ILLC-Day in Bonn |
The ILLC-Day in Bonn will be the second part of a pair of one-day workshops connecting logical research in Bonn and at the ILLC in Amsterdam. The first event was the LiB-Day in Amsterdam (June 30, 2003). We hope that several researchers from the Bonn Forschergruppe Wissensformate will be present for discussions.
All researchers, graduate students and undergraduate students are cordially invited to join us for the talks.
For further information, feel free to contact Benedikt Löwe.
SCHEDULE | ||
---|---|---|
1130-1220 | Yde Venema (ILLC, Amsterdam) | The algebraic side of modal logic: recent developments |
1220-1400 | LUNCH BREAK | |
1400-1450 | Thomas Müller (PhilS-LFBIII, Bonn) | Probabilities in branching space-times |
1455-1545 | Nick Bezhanishvili (ILLC, Amsterdam) | Extensions of S5^{2} and better-quasi-orderings |
1545-1615 | COFFEE BREAK | |
1615-1705 | Dick de Jongh (ILLC, Amsterdam) | Intuitionistic propositional calculus: results of the last decade |
1710-1800 | Michiel van Lambalgen (ILLC, Amsterdam) | Time: from cognition to language |
Note that Robert van
Rooy will give a general talk on
Exhaustive Interpretation: Why and How as part of the lecture
series colloquium logicum
Universität Bonn the following day: December 1st,
14-16 in the Großer Übungsraum of the
Philosophisches Seminar. This talk continues the series of
Amsterdam talks in Bonn.
ILLC-Day is funded by the Beauftragter für die Pflege und Förderung der Beziehungen zwischen den Hochschulen des Landes Nordrhein-Westfalen, des Königreichs der Niederlande, des Königreichs Belgien und des Großherzogtums Luxemburg ("Benelux-Beauftragter NRW"), the Philosophische Fakultät der Rheinische Friedrich-Wilhelms Universität Bonn, the Rheinische Friedrich-Wilhelms-Universität Bonn, and the Bonn International Graduate School Mathematics, Physics, Astronomy BIGS-MPA.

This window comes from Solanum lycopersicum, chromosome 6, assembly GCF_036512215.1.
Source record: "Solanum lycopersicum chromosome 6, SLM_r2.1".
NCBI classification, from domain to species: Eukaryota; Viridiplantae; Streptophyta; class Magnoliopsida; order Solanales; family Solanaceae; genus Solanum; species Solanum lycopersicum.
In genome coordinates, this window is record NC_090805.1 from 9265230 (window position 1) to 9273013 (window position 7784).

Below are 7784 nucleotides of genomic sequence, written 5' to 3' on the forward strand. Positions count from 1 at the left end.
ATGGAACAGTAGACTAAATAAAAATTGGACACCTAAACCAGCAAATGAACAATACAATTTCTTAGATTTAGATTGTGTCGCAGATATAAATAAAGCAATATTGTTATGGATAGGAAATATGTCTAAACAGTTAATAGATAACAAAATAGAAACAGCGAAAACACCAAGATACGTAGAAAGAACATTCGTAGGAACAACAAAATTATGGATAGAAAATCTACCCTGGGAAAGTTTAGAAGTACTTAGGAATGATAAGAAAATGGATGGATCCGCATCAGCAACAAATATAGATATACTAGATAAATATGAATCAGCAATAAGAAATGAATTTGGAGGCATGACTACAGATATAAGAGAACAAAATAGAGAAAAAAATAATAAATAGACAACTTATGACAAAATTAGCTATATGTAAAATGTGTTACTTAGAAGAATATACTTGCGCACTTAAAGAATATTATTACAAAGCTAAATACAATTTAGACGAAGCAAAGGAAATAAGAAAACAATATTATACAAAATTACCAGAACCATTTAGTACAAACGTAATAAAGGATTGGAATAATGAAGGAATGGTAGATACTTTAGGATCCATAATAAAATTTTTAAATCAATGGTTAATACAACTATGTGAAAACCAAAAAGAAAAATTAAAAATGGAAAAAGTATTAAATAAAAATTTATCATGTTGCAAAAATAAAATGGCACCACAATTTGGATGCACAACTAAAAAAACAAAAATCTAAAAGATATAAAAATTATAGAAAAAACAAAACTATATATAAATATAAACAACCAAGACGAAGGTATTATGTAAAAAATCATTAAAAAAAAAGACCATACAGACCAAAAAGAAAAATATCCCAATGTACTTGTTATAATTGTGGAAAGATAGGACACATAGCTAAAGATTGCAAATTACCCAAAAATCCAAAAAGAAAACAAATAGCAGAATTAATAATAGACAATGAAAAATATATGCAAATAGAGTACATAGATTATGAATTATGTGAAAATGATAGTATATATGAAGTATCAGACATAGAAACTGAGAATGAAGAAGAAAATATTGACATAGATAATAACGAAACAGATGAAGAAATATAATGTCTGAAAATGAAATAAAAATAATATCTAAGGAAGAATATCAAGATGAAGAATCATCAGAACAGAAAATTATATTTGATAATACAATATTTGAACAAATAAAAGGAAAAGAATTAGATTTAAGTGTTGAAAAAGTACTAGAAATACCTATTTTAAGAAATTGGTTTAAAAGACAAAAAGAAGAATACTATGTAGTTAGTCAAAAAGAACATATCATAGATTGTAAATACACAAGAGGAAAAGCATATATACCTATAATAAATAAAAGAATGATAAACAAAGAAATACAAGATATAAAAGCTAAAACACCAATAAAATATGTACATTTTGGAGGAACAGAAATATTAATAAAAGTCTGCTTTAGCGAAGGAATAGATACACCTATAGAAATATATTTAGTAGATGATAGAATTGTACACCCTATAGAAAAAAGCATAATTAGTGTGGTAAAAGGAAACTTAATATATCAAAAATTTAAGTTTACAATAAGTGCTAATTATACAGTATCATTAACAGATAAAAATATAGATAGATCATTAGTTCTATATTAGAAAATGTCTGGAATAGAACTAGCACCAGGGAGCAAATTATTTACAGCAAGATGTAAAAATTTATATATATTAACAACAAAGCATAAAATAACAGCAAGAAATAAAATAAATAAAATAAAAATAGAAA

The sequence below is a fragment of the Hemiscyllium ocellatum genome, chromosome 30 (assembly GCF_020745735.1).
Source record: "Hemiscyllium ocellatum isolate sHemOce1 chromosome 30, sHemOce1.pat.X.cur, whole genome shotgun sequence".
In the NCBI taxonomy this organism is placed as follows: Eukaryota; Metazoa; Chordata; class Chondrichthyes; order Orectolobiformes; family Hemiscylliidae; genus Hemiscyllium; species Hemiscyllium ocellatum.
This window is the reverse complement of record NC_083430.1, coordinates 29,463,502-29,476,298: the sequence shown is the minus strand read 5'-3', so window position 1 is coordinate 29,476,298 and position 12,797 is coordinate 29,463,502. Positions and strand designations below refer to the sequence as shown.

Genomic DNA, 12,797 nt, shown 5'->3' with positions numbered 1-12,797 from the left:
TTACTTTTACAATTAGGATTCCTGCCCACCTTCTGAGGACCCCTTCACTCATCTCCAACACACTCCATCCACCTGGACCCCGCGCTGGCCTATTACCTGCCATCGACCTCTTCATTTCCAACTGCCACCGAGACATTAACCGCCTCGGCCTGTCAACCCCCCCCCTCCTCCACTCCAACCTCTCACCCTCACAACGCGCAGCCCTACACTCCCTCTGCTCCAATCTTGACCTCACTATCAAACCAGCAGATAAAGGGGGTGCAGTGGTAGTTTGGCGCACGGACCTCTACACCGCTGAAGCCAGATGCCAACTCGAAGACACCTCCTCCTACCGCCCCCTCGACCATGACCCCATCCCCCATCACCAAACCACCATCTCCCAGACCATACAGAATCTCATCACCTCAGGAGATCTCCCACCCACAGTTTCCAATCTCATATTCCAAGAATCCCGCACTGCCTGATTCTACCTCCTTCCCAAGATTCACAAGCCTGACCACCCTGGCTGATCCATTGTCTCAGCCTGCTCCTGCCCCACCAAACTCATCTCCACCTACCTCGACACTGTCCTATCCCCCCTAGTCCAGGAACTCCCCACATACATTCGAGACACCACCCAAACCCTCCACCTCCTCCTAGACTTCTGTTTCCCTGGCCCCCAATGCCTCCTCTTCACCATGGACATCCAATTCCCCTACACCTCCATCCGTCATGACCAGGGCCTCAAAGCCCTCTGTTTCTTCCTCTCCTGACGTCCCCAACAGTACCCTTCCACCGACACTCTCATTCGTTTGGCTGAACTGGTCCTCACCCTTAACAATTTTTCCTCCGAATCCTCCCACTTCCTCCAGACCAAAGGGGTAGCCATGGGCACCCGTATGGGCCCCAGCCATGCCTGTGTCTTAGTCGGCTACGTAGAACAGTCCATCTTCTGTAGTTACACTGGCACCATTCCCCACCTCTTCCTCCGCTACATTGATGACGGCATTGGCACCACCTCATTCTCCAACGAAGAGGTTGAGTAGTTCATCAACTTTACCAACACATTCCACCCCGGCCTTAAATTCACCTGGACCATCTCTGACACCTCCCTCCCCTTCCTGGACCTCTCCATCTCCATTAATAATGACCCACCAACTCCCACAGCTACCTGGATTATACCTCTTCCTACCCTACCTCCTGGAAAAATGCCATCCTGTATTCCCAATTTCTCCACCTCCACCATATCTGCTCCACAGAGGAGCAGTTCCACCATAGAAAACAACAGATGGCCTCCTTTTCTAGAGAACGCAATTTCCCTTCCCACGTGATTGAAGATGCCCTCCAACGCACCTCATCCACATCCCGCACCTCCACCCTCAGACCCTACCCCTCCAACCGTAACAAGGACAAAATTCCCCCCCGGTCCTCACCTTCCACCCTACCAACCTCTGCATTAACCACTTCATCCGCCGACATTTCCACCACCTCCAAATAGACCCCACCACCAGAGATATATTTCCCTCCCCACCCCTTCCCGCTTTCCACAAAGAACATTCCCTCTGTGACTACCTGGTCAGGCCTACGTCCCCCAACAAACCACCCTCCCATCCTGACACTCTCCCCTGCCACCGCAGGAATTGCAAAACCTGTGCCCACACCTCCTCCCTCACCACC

Modal logics have algebraic manifestations in the form of certain classes of so-called Boolean algebras with operators (BAOs). Recent years have witnessed an increase of activity in this area, and the aim of this talk is to survey some of these developments.
More in particular, the talk will center around various notions of canonicity; this concept concerns the question, which properties are preserved when we move from an arbitrary BAO to a completion, that is, a complete superalgebra of the original one. The notion of canoniciy, which on the logical side plays an important role in modal completeness proofs, has recently revealed some of its secrets. In particular, an open problem raised by Kit Fine in the seventies has been solved just a few months ago.
How do probabilities mesh with the causal structure of space-time?
Probabilities are about chance set-ups such as the tossing of a coin. These set-ups are located spatially and temporally. Thus, it is to be expected that in some circumstances, chance set-ups "here-now" can have an influence on chance set-ups "then-there". Probability theory of itself has nothing to say on this matter. However, the theory of branching space-times (Belnap, Synthese 92, 1992) provides a framework within which causal dependencies among chance set-ups may be described.
In my talk, I will first sketch Belnap's theory of branching space-times, including his account of "originating causes". In the second part of my talk, I will introduce a general theory of probabilities for branching space-times.
Results of Rybakov, Pitts, Ghilardi, Iemhoff will be discussed and their relation to work done by the speaker in cooperation with Visser and with Bezhanishvili.
It is not immediately clear why human beings would experience time at all. Many skills do not require explicit representations of temporal succession or duration. There exists some psychological evidence, however, that conscious awareness of time comes with the capacity for planning. E.g., children's ability to use temporal expressions seems to covary with their ability to recognize plans; and planning deficits covary with temporal disintegration. If planning is an important determinant of our sense of time, one might expect that the representation of time in language, as tense and aspect, shows traces of its origin in planning. Fortunately, this idea is testable, since planning can be formalized logically, on the basis of logic programming with negation as failure. We will sketch the resulting semantics, and show what it predicts for tense and aspect.